The way Civil Service Commission Chairman James Smith sees it, the battle over a state employee pay plan is all about control.
Gov. Bobby Jindal and some lawmakers said they want a new pay raise system that rewards employees based on their on-the-job performance.
In response, the commission developed a plan that tied pay raises for some 60,000 rank-and-file state employees to attainment of specific job ratings. If agencies wanted to differ from that scale, they would need to explain their reasons based on their business plans and get commission approval for variances.
Jindal rejected it outright.
Smith said what Jindal really wants is “control” of the civil service system that has protected state employees from politics for decades.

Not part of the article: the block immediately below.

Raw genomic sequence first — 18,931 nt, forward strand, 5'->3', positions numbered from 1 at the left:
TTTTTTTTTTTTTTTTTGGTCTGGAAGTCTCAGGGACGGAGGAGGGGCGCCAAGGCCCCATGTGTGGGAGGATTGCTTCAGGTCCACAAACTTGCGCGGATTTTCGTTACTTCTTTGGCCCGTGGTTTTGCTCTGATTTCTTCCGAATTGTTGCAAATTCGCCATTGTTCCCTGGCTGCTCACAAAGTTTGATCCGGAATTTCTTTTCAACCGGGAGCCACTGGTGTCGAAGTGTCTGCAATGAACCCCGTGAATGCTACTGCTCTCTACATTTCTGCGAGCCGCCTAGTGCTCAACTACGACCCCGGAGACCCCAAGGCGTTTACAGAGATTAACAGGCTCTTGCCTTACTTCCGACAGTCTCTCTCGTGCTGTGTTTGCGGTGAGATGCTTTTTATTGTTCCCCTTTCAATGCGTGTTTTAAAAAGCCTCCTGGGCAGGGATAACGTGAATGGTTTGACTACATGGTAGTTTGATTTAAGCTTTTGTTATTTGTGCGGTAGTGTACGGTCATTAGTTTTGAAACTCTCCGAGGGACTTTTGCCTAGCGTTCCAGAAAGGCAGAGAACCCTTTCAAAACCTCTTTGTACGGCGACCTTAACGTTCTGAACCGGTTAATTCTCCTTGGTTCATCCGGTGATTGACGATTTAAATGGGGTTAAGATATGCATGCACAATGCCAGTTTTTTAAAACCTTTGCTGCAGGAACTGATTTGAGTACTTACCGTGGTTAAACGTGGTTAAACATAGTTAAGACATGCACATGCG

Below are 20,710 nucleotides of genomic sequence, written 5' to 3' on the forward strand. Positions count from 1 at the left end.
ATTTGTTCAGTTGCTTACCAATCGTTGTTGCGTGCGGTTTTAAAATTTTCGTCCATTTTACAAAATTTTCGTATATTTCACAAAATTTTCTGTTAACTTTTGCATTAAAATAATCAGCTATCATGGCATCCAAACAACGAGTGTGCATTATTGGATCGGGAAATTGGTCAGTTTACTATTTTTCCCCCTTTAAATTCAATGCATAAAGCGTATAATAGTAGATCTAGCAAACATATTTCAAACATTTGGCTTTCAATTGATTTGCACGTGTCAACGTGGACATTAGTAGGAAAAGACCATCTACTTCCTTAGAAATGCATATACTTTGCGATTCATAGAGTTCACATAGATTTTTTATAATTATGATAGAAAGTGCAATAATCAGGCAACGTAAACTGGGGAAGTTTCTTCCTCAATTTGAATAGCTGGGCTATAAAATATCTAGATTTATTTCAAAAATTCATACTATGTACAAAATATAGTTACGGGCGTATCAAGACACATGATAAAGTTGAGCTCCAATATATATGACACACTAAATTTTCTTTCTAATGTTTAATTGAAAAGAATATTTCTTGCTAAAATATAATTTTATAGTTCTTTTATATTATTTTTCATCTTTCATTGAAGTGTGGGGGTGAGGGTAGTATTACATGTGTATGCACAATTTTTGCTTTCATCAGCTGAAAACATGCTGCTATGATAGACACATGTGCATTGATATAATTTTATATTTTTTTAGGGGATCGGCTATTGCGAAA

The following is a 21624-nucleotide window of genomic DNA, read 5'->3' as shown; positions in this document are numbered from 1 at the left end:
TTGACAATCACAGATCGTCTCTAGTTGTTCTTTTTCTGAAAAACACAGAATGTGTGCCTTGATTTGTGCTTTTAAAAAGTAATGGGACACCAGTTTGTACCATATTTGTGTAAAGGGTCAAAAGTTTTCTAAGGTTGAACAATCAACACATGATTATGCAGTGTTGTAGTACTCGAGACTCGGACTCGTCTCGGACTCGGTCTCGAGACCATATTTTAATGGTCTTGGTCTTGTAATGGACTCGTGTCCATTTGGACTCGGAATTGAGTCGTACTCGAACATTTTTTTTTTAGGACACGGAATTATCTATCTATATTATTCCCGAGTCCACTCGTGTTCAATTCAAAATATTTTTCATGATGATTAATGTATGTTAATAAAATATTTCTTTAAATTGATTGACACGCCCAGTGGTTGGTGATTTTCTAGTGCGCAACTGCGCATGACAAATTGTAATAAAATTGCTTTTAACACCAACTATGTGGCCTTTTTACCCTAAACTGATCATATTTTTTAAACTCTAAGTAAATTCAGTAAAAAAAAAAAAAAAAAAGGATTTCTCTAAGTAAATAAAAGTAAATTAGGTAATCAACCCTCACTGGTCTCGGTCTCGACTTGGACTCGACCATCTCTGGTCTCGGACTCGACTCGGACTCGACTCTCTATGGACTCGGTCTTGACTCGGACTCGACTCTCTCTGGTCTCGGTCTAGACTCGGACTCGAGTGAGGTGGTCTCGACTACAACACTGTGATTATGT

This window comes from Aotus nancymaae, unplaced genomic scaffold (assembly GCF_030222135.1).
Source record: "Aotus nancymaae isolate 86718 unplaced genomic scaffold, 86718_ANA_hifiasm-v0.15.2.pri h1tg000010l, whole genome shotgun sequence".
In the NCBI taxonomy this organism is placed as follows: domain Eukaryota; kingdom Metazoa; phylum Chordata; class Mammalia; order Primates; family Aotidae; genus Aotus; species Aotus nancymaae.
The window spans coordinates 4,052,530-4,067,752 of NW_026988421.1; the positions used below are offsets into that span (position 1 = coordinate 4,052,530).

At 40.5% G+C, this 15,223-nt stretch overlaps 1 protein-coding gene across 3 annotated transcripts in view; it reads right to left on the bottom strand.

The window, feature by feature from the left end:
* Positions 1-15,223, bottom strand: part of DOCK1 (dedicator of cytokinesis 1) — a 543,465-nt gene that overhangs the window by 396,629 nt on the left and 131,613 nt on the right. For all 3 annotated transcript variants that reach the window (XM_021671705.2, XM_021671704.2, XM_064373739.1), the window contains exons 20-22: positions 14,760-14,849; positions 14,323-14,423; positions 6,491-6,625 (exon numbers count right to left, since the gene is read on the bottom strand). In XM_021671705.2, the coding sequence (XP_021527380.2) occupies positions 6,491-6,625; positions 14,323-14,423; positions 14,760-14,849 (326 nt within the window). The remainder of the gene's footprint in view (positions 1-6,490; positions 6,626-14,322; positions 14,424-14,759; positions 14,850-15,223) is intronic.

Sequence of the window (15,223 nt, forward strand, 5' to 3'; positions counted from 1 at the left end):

“We have not had this kind of political interference with the commission in all the years I’ve served on the commission,” said Smith, who has been on the panel more than three decades, most of it as chairman.
“Civil service is supposed to be autonomous and not part of the administration,” he said.
State employee member Burl Cain looks on civil service as state employees’ protector. There are those who want to dismantle civil service and return to a spoils system, Cain said. “We have to fight really hard to stop that,” he said.